M&E Connections

Smart Hollywood Summit: Navigating the New Frontier of Smart Rights

As the plethora of rights management and sales solutions proliferate through the media and entertainment sector, content creators must balance their need to analyze and control their intellectual property with an increased need to make content easily purchased and delivered to their third-party distributors, according to industry executives from FilmTrack, Mediamorph, RSG Media and Vistex.

Artificial intelligence (AI), blockchain, machine learning (ML), predictive analytics and robot process automation are just some of the technologies that companies are hoping will help them find the holy grail for rights management, they pointed out Feb. 27 during the panel session “Smart Rights: The New Frontier” at the standing-room-only Smart Hollywood Summit.

Panelists discussed their monumental achievements and also some of their collective challenges in building a seamless marketplace for global content distribution.

“I really believe we’re in a revenue stream revolution where there’s all these ways to monetize content now and, from a rights perspective, that’s the really exciting aspect of things,” Shiv Sehgal, RSG Media chief product officer, said, explaining: “We can really look at things from a financial portfolio type of viewpoint and see … all the different ways we can monetize that asset and what makes the [most] sense. And I’m one of the believers that content is king, and the future of television is more television.”

One major challenge that M&E companies face is getting the data they need, organizing that data and then finding it when they need it, according to the panelists, who also included Tom Anthony, senior product manager for content and licensing at Vistex; FilmTrack CEO Jason Kassin; and Thomas Stilling, head of product at Mediamorph.

“It’s kind of mind-boggling [that] just to get clean, robust data is so difficult in our industry,” according to Sehgal, who pointed to the fact that many companies invest in additional metadata providers just to get an extra character of data for their content. The problem is that “it’s really difficult for us as an industry to move forward when we’re kind of bogged down by just step one” of the process, he said, adding that from the perspective of RSG, “we don’t want to be pushing the AI and machine learning stuff if we can’t get to step one.”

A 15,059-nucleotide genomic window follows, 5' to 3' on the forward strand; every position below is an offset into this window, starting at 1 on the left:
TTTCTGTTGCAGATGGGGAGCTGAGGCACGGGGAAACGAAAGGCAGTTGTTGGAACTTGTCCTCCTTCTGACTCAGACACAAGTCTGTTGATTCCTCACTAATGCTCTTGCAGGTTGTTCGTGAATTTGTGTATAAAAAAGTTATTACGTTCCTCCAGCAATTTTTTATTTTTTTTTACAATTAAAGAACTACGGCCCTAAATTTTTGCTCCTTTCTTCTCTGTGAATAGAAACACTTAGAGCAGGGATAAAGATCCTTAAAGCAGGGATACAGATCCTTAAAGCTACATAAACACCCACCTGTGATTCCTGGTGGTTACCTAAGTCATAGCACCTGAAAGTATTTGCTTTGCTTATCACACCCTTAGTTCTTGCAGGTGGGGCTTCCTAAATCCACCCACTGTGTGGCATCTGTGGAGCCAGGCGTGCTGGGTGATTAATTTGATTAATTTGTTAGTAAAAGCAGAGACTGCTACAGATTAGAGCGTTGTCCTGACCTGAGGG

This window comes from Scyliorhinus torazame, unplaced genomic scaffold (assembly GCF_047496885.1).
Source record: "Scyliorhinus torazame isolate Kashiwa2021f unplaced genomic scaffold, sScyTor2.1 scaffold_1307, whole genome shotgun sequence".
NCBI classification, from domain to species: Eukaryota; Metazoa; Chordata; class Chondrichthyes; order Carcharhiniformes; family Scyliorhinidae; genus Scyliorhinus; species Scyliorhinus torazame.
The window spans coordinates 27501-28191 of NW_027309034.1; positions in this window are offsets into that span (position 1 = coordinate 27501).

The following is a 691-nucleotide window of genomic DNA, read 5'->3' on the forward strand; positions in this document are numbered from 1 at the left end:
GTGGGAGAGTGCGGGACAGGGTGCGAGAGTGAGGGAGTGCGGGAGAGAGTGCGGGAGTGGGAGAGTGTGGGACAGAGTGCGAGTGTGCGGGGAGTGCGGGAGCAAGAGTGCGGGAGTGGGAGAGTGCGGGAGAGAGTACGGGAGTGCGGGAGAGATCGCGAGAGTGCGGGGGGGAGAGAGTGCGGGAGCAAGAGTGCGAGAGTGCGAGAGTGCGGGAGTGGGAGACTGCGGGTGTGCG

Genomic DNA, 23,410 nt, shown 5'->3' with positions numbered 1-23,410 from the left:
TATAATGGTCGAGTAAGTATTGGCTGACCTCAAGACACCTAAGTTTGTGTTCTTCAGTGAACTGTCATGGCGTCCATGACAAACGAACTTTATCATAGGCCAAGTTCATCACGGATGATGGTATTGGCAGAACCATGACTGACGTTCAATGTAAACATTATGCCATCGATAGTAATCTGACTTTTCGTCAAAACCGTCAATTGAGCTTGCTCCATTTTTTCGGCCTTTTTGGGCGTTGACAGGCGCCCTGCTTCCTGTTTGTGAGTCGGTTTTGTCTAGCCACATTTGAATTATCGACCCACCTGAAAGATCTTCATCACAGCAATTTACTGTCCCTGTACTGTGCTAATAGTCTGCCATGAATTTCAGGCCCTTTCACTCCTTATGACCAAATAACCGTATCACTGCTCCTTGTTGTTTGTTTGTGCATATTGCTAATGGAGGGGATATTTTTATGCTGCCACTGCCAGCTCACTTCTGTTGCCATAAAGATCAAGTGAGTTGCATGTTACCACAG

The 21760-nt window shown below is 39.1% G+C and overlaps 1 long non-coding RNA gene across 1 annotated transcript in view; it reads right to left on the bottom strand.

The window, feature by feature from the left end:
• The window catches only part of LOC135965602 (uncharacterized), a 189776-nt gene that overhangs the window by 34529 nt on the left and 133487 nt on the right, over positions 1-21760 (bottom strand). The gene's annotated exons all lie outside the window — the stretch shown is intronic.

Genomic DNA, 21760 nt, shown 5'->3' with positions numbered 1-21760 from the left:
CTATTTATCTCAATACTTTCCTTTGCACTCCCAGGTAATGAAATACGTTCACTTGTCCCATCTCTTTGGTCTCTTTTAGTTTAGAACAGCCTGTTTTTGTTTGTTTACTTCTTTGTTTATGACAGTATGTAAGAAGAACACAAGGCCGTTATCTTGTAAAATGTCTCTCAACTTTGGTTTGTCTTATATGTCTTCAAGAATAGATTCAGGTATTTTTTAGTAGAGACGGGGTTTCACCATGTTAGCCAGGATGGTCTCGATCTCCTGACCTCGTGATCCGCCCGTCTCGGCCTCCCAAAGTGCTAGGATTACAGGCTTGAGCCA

The moderator pointed out that we’re all starting to integrate AI and other new technologies into our daily lives through Amazon, Google and other devices in our homes that can tell us that because we have a certain hat, we need to buy a certain pair of shoes. But she said that type of technology has not really taken hold when it comes to most of our B2B transactions, and she asked the panelists why we can’t say to an Amazon smart device: “Alexa, what can I license in Germany?’”

Panelists responded that it would be great if we could do that — although it would mean Alexa had broken through all our protection, secure hard drives and cloud services — but the industry still hasn’t really evolved from the days of paper contracts and faces a “cultural challenge,” as so many of the industry’s challenges are. However, panelists pointed out that we are seeing significant improvements, such as the ability to input data into an organization’s system through robotic entries.

One panelist noted that: “Before you can run on AI and machine learning you really have to have a data foundation and you have to work to align and normalize the data that you do have or else all the analytics and everything else just won’t be able to grab the hooks it needs in order to extract that data that you’re looking for.”

Attendees were also warned to be aware of “data orphans”: those pockets and siloes within an organization that can “bring tears to your eye [and] never see the light of day.”
Although blockchain may be a useful technology, panelists expressed concern about its lack of scalability at this time.

Panelists also agreed that, although new technologies are important, it’s probably wise for M&E companies to be, first and foremost, investing in “creative intelligence,” which is “us.”
This year’s Smart Hollywood Summit was produced by MESA’s Smart Content Council with sponsorship by IBM Watson, MarkLogic, EIDR, Hammerspace, human-I-T, Independent Security Evaluators (ISE), KlarisIP, Testronic, FilmTrack, OnPrem, Mediamorph, RSG Media, Vistex, Vubiquity and Bob Gold & Associates.